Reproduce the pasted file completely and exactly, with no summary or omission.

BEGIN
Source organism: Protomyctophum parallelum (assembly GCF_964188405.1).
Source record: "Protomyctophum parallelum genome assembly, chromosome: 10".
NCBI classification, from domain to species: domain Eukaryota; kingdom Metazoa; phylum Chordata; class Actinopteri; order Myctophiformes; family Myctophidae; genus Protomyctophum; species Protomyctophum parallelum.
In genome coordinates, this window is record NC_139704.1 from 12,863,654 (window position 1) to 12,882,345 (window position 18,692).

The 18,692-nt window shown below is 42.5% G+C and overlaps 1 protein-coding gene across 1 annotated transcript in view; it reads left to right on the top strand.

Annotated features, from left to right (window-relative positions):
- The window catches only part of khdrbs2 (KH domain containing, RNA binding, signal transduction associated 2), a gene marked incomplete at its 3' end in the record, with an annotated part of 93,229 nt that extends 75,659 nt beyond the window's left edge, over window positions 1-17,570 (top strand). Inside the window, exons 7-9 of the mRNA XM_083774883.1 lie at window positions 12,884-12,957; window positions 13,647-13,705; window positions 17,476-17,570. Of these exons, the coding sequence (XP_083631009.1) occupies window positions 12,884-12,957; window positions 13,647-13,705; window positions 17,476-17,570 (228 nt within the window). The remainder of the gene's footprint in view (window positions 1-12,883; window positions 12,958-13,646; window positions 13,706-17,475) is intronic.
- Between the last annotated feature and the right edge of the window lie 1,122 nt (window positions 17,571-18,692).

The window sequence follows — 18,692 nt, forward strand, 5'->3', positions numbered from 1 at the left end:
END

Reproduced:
Source organism: Protomyctophum parallelum (assembly GCF_964188405.1).
Source record: "Protomyctophum parallelum genome assembly, chromosome: 10".
NCBI classification, from domain to species: domain Eukaryota; kingdom Metazoa; phylum Chordata; class Actinopteri; order Myctophiformes; family Myctophidae; genus Protomyctophum; species Protomyctophum parallelum.
In genome coordinates, this window is record NC_139704.1 from 12,863,654 (window position 1) to 12,882,345 (window position 18,692).

The 18,692-nt window shown below is 42.5% G+C and overlaps 1 protein-coding gene across 1 annotated transcript in view; it reads left to right on the top strand.

Annotated features, from left to right (window-relative positions):
- The window catches only part of khdrbs2 (KH domain containing, RNA binding, signal transduction associated 2), a gene marked incomplete at its 3' end in the record, with an annotated part of 93,229 nt that extends 75,659 nt beyond the window's left edge, over window positions 1-17,570 (top strand). Inside the window, exons 7-9 of the mRNA XM_083774883.1 lie at window positions 12,884-12,957; window positions 13,647-13,705; window positions 17,476-17,570. Of these exons, the coding sequence (XP_083631009.1) occupies window positions 12,884-12,957; window positions 13,647-13,705; window positions 17,476-17,570 (228 nt within the window). The remainder of the gene's footprint in view (window positions 1-12,883; window positions 12,958-13,646; window positions 13,706-17,475) is intronic.
- Between the last annotated feature and the right edge of the window lie 1,122 nt (window positions 17,571-18,692).

The window sequence follows — 18,692 nt, forward strand, 5'->3', positions numbered from 1 at the left end: